With my cat hovering around the computer keyboard, swatting at my fingers, and my dog snoring at my feet, I bring this question -- which, I think, is much more than academic; there are almost 70 million animals kept as pets in the United States -- to dolphin scientist and influential animal welfare advocate Lori Marino, who says that, "well, like all things, it is complex. Do we let termites chew our houses down? Do we not kill bacteria that make us sick? Do we not drive our cars because we might run over a squirrel?"
Marino -- who is a vegetarian, but has a pet cat who is not -- has been instrumental in changing the public perception of dolphin exhibits, and she's worked with the Nonhuman Rights Project, a group arguing that chimpanzees' intelligence and self-awareness means they should be thought of as more than mere property under the law, and that courts ought to order them free from captivity.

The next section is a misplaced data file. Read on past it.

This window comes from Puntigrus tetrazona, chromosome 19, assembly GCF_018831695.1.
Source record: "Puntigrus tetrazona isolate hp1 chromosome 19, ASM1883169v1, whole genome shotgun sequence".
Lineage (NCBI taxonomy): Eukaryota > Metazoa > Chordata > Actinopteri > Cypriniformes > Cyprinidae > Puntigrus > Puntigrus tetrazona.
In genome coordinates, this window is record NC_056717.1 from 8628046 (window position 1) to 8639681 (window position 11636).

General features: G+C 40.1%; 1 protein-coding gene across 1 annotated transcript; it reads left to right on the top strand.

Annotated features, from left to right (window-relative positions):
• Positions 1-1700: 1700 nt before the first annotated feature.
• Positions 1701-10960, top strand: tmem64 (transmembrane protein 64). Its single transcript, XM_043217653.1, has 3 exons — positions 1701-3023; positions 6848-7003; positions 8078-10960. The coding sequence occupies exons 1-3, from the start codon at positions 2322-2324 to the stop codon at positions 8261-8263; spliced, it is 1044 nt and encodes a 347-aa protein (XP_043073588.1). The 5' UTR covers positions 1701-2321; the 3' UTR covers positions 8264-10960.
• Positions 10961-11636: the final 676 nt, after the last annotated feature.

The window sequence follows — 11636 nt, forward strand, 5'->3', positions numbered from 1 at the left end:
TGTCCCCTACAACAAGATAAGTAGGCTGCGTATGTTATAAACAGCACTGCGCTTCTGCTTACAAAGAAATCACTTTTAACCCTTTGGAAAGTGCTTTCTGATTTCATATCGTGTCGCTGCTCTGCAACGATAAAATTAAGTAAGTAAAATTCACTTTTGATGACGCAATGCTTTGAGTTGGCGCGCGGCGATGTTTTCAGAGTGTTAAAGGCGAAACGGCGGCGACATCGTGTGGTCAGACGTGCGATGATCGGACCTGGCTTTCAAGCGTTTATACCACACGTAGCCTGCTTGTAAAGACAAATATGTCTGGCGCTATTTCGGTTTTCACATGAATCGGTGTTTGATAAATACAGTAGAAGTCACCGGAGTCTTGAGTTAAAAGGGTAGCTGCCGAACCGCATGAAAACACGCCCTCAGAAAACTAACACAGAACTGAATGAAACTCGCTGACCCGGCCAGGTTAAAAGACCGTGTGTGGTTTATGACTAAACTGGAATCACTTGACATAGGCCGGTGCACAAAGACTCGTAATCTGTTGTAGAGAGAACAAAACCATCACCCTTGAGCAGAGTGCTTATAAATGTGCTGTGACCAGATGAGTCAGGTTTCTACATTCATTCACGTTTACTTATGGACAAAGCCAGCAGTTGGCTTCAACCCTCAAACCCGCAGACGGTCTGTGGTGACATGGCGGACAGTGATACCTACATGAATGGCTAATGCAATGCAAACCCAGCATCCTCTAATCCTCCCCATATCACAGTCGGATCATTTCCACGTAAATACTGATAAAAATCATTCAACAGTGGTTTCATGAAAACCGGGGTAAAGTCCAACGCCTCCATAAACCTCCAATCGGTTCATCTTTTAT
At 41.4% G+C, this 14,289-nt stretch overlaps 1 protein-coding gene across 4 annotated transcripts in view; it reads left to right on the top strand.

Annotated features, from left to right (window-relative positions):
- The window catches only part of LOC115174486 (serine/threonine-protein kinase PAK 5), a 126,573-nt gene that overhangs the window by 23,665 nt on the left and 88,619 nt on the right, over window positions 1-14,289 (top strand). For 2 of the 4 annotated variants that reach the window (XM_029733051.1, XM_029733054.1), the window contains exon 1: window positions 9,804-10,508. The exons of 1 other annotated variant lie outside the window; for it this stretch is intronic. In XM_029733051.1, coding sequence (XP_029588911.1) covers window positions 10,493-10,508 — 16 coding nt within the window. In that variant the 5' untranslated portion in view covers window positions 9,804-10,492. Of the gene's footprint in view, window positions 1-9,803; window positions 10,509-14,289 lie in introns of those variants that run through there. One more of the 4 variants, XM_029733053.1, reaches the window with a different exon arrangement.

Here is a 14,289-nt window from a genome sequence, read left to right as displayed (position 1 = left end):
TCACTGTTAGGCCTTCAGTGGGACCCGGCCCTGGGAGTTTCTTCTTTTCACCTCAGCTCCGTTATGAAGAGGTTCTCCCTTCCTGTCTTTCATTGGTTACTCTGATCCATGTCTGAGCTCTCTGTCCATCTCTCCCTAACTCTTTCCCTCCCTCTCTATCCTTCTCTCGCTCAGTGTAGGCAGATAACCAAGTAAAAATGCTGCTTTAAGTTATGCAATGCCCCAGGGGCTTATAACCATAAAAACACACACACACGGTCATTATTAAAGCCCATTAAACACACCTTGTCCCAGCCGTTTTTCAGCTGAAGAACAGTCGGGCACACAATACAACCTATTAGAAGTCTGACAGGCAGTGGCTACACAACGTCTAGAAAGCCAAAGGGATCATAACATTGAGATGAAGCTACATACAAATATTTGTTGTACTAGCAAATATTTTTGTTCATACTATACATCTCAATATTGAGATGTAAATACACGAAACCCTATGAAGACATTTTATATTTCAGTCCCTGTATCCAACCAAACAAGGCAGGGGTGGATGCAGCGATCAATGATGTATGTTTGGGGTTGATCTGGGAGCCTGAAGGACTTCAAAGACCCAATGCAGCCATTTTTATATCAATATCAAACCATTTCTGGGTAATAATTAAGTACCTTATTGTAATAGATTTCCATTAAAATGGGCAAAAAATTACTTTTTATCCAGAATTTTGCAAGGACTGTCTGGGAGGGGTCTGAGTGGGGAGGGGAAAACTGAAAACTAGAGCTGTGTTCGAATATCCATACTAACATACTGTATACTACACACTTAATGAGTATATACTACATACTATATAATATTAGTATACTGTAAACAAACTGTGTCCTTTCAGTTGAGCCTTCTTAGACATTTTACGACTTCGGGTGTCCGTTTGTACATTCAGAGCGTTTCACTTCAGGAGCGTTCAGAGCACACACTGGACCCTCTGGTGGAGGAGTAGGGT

She tells me she thinks that the question of how an animal should be treated comes down to what that kind of animal is actually like. It's not that animals should never be kept in captivity, then, but that we need to be careful about which animals we keep in captivity, and how.
"Large, roaming, socially complex mammals do poorly in zoos. Small animals can thrive in zoos," she says. "It just depends upon whether you can replicate their natural habitat. But, I think, on principle, the idea of controlling someone else' life for one's profit is unappetizing."
Italy's Alessia Dell'Acqua, tamer of elephants in Rony Roller's Circus, performs during the show, in a suburb of Rome on June 7, 2013, as part of their Summer Tour. Photo credit: ANDREAS SOLARO/AFP/Getty Images
Georgetown University philosophy professor Bryce Huebner, who writes about animals, neuroscience and ethics, says he, too, doesn't see bright lines when thinking about where our concern for animals will take us.